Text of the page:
From 2011- 2014 the MK6 Jetta TDI was offered with a redesigned 2.0L Common Rail Turbo Diesel Engine (EA189 CR TDI.) Applicable engine codes were CBEA and CJAA. In 2015 Volkswagen updated all TDI models in North America to the EA288 engine before removing them entirely from the North American market. The North American 2015 Jetta engine code is CVCA.
The 2012- 2019 Beetle was based on the 6th generation “A” class chassis, just like the Golf and Jetta. This meant these cars shared engine and transmission options.The Beetle Turbo received the potent 2.0T TSI (EA888) engine and optional 6 speed (MQ350) transmission that was found in the GTI and GLI models. A TDI Trim level was also available, featuring two 2.0L Common Rail Turbo Diesel Engines- the EA189 CJAA (from 2012-2014) as well as the EA288 CRUA engine for the 2015 model year. The Beetle was available in both coupe and convertible body styles until it was discontinued in 2019.
NMS: The NMS Passat was released for the 2012 model year specifically for the North American and Chinese markets. This was a completely new chassis internally known as the New Midsize Sedan. The Passat was available with a host of engine and transmission options, largely the same as those found in the Golf, Jetta, and Beetle including the popular TDI option. From 2012- 2014 the NMS Passat TDI was offered with the 2.0L Common Rail Turbo Diesel Engine, code CKRA. In 2015 Volkswagen updated all TDI models in North America, including the Passat, to the CVCA, more widely known as the EA288 engine family. As with the Golf, Jetta and Beetle, the TDI trim was removed from North America after 2015. This was also the final year the Passat was offered with a manual transmission; 2016 and up were only offered with the Aisin sourced 09G 6 speed automatic. The 2016 also came with a new R-Line trim that included 19” wheels, a more aggressive front bumper and rear diffuser, along with chrome exhaust tips and leather wrapped interior pieces. The R-Line was available until 2022.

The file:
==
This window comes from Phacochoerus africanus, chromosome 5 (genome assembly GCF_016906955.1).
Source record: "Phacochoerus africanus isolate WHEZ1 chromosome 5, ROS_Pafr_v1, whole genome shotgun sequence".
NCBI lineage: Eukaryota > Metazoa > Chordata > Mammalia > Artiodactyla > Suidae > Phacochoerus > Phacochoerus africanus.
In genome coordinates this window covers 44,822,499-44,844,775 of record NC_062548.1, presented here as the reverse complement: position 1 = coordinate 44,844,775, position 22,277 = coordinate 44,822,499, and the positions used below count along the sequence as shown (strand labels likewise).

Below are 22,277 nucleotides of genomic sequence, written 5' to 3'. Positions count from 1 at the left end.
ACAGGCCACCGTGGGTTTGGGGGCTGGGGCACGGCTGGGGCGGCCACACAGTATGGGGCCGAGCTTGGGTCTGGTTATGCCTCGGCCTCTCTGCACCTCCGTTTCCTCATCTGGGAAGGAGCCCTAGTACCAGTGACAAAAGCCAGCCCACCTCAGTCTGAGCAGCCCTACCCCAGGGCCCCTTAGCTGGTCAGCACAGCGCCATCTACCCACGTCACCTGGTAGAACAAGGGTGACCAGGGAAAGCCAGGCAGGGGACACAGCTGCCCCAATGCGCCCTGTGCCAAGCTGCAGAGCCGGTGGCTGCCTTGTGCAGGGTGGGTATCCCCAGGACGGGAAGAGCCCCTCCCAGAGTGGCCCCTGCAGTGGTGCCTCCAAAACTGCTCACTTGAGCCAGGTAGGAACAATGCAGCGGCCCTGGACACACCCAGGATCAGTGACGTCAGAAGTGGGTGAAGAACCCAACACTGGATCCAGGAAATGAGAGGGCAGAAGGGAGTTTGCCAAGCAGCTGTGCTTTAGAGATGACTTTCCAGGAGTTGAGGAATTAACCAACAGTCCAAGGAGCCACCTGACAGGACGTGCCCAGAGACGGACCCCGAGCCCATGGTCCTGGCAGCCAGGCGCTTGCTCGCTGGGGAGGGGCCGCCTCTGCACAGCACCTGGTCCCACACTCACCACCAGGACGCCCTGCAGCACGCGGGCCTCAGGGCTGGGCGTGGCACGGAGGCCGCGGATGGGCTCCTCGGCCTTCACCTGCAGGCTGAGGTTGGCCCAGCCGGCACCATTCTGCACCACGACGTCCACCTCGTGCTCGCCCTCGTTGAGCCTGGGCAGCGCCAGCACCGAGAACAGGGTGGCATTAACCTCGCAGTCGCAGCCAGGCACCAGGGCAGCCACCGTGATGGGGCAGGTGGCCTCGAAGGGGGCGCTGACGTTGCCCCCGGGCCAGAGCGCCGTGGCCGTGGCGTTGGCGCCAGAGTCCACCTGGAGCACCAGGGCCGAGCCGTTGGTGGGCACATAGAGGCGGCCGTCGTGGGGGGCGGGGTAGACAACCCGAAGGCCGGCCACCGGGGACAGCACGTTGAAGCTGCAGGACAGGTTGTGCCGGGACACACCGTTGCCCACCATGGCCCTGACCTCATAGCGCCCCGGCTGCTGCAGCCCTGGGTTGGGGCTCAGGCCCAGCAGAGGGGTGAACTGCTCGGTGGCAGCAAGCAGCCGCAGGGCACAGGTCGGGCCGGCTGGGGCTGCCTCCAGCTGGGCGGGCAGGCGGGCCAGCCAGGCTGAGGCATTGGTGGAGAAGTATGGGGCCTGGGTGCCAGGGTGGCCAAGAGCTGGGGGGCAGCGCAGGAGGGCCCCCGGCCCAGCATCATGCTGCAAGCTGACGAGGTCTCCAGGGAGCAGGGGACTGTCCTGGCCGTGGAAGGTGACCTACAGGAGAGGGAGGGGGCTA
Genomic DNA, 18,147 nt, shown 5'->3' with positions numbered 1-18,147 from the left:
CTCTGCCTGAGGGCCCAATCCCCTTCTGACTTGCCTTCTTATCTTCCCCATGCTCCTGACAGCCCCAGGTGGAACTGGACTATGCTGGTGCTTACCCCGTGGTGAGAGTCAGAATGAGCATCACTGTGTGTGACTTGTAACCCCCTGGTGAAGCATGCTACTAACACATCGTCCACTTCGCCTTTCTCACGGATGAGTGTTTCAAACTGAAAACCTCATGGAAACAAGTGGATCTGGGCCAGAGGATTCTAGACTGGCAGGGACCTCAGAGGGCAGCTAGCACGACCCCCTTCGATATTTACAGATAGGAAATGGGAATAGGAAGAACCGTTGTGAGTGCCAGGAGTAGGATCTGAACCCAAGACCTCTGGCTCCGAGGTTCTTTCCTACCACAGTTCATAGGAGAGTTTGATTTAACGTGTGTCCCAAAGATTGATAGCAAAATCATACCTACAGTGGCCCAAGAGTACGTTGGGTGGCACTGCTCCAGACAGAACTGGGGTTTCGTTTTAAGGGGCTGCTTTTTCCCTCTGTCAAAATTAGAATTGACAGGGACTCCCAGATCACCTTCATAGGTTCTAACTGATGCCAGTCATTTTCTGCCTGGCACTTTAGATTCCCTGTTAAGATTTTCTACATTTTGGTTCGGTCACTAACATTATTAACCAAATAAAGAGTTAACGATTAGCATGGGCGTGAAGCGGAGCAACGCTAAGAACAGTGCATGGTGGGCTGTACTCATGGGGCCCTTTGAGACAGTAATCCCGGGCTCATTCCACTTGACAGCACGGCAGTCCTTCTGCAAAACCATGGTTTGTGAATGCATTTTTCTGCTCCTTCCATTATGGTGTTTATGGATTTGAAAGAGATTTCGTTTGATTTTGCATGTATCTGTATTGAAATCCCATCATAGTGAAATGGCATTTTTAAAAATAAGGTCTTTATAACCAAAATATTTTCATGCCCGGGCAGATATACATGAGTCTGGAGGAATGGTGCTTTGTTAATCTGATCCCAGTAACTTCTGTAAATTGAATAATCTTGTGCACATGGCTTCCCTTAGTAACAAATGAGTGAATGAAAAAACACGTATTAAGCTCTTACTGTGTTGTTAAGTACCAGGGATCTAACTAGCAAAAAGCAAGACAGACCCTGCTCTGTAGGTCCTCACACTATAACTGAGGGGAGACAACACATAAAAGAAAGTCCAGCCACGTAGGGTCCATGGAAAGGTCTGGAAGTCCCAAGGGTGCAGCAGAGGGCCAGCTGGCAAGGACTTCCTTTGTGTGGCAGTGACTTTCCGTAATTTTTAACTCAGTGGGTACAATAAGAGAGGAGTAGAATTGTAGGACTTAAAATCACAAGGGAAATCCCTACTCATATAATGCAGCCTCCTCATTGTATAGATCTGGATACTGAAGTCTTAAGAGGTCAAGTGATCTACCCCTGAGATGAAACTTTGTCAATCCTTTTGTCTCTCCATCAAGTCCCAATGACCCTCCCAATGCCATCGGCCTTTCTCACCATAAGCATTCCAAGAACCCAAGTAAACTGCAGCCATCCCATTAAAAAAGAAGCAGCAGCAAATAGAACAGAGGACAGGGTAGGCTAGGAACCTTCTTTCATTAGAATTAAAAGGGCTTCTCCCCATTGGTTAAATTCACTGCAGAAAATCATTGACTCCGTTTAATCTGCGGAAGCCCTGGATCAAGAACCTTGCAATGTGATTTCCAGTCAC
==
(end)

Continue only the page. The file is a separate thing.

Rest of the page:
In 2019 the Passat got a complete redesign.The 2019- 2022 Passats are sometimes referred to as the “Second Generation NMS.” VW will discontinue the North American Passat entirely in 2023.
MK4: Jetta, Golf, GTI and New Beetle This is the 4th generation "A" size chassis that applies to many of the products we sell. These cars are also commonly referred to "A4" cars but since we also sell products for the Audi A4 we prefer to call these cars MK4 which is a shortened version of Mark 4 or fourth generation. MK4 applies to Golf and GTI sold in the U.S. from mid 1999 through 2006 and Jetta sold from mid 1999 through 2005.5. The 1998-2010 New Beetle is also built off of the MK4 chassis.
A3: Jetta This was the 3rd generation Jetta that was sold from 1993- mid 1999. Also called the MK3 or MKIII.
B4: Passat This is the 4th generation of the B class cars (larger than the "A" class). This includes the 1995-1997 Passat.
B5: Passat and Audi A4 This was the 5th generation of the B class car. VW and Audi shared this platform to produce the Audi A4 and VW Passat. The Audi A4 used this platform from 1996 through 2001 and VW used this platform from 1998 through 2005. The facelifted 2002-2005 Passat is also commonly called a B5.5.
B6 and B7: Audi A4 The B6 and B7 Audi A4 were refinements on the B5 chassis. The B6 and B7 A4's were sold from 2002 through 2008.